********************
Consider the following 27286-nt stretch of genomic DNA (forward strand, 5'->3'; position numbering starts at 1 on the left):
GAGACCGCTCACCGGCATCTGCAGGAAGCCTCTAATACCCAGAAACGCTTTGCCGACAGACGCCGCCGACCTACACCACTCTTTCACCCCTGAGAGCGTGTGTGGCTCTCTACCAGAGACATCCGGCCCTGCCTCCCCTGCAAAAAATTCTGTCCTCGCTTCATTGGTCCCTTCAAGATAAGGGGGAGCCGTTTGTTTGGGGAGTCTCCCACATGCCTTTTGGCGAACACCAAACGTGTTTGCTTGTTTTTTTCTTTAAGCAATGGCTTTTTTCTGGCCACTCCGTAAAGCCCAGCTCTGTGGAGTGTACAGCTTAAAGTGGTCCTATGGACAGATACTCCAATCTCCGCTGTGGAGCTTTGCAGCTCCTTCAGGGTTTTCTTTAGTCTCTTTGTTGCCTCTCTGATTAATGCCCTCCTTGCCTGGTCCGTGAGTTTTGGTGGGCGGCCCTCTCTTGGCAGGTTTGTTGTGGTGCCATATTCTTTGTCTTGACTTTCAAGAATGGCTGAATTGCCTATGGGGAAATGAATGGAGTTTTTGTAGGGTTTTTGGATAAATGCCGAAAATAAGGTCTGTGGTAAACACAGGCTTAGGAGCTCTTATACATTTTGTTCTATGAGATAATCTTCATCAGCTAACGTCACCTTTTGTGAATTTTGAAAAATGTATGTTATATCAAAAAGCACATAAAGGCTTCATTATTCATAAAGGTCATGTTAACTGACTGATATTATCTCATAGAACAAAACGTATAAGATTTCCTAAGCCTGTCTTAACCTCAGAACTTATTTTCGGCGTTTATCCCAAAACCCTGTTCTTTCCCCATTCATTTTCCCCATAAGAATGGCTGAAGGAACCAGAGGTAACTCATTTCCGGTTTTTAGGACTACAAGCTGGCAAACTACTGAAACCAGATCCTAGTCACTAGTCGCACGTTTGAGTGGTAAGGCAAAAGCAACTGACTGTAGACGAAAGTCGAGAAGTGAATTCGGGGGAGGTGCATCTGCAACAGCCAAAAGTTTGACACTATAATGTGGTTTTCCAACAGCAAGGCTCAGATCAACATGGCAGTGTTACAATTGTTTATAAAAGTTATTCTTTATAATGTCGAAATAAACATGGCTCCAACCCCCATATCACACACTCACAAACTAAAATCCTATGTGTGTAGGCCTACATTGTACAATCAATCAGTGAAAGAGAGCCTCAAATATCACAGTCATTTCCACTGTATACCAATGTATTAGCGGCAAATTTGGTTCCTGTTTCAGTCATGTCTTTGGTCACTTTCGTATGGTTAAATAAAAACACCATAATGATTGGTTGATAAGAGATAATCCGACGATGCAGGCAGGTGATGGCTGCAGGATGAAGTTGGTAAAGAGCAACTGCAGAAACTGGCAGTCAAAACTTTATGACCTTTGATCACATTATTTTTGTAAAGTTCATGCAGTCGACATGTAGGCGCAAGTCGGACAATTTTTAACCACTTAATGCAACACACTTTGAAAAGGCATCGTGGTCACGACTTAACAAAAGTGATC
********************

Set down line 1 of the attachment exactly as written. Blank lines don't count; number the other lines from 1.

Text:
Consider the following 27286-nt stretch of genomic DNA (forward strand, 5'->3'; position numbering starts at 1 on the left):